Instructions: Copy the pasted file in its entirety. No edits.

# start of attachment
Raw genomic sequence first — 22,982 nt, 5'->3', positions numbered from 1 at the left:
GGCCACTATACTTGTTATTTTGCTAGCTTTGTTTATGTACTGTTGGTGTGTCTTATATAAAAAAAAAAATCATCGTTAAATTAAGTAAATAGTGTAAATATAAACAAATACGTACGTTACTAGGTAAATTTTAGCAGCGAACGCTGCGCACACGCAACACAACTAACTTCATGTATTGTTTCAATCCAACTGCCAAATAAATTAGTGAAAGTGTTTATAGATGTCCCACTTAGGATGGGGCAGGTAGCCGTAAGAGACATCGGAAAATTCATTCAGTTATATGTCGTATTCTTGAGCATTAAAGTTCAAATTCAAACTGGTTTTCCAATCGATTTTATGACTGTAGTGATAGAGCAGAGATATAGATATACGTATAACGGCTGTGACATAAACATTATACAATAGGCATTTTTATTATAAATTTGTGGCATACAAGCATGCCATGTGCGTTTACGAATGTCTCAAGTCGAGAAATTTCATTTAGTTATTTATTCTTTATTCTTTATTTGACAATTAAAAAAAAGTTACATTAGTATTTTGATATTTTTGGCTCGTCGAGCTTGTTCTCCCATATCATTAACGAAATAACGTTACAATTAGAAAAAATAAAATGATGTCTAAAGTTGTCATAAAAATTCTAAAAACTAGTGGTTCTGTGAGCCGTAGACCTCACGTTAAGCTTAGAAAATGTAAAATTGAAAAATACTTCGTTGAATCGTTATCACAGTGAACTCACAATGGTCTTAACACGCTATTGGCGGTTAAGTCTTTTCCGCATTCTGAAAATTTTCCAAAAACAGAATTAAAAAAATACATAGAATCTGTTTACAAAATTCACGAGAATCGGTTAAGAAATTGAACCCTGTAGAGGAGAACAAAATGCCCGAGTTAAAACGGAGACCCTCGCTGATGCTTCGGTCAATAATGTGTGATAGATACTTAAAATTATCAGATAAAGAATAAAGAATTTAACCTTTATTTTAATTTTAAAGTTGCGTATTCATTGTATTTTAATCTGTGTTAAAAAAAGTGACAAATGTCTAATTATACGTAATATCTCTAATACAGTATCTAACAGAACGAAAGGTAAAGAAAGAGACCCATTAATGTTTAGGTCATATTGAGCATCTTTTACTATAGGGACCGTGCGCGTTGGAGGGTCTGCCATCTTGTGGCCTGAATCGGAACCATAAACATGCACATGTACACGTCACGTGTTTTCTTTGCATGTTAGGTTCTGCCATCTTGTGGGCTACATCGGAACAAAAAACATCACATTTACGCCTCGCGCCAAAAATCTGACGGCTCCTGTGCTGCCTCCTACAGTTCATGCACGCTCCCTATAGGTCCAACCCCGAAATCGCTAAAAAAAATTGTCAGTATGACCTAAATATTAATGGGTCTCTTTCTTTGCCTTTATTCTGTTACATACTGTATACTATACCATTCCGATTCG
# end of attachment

Raw genomic sequence first — 22,982 nt, 5'->3', positions numbered from 1 at the left:
GGCCACTATACTTGTTATTTTGCTAGCTTTGTTTATGTACTGTTGGTGTGTCTTATATAAAAAAAAAAATCATCGTTAAATTAAGTAAATAGTGTAAATATAAACAAATACGTACGTTACTAGGTAAATTTTAGCAGCGAACGCTGCGCACACGCAACACAACTAACTTCATGTATTGTTTCAATCCAACTGCCAAATAAATTAGTGAAAGTGTTTATAGATGTCCCACTTAGGATGGGGCAGGTAGCCGTAAGAGACATCGGAAAATTCATTCAGTTATATGTCGTATTCTTGAGCATTAAAGTTCAAATTCAAACTGGTTTTCCAATCGATTTTATGACTGTAGTGATAGAGCAGAGATATAGATATACGTATAACGGCTGTGACATAAACATTATACAATAGGCATTTTTATTATAAATTTGTGGCATACAAGCATGCCATGTGCGTTTACGAATGTCTCAAGTCGAGAAATTTCATTTAGTTATTTATTCTTTATTCTTTATTTGACAATTAAAAAAAAGTTACATTAGTATTTTGATATTTTTGGCTCGTCGAGCTTGTTCTCCCATATCATTAACGAAATAACGTTACAATTAGAAAAAATAAAATGATGTCTAAAGTTGTCATAAAAATTCTAAAAACTAGTGGTTCTGTGAGCCGTAGACCTCACGTTAAGCTTAGAAAATGTAAAATTGAAAAATACTTCGTTGAATCGTTATCACAGTGAACTCACAATGGTCTTAACACGCTATTGGCGGTTAAGTCTTTTCCGCATTCTGAAAATTTTCCAAAAACAGAATTAAAAAAATACATAGAATCTGTTTACAAAATTCACGAGAATCGGTTAAGAAATTGAACCCTGTAGAGGAGAACAAAATGCCCGAGTTAAAACGGAGACCCTCGCTGATGCTTCGGTCAATAATGTGTGATAGATACTTAAAATTATCAGATAAAGAATAAAGAATTTAACCTTTATTTTAATTTTAAAGTTGCGTATTCATTGTATTTTAATCTGTGTTAAAAAAAGTGACAAATGTCTAATTATACGTAATATCTCTAATACAGTATCTAACAGAACGAAAGGTAAAGAAAGAGACCCATTAATGTTTAGGTCATATTGAGCATCTTTTACTATAGGGACCGTGCGCGTTGGAGGGTCTGCCATCTTGTGGCCTGAATCGGAACCATAAACATGCACATGTACACGTCACGTGTTTTCTTTGCATGTTAGGTTCTGCCATCTTGTGGGCTACATCGGAACAAAAAACATCACATTTACGCCTCGCGCCAAAAATCTGACGGCTCCTGTGCTGCCTCCTACAGTTCATGCACGCTCCCTATAGGTCCAACCCCGAAATCGCTAAAAAAAATTGTCAGTATGACCTAAATATTAATGGGTCTCTTTCTTTGCCTTTATTCTGTTACATACTGTATACTATACCATTCCGATTCG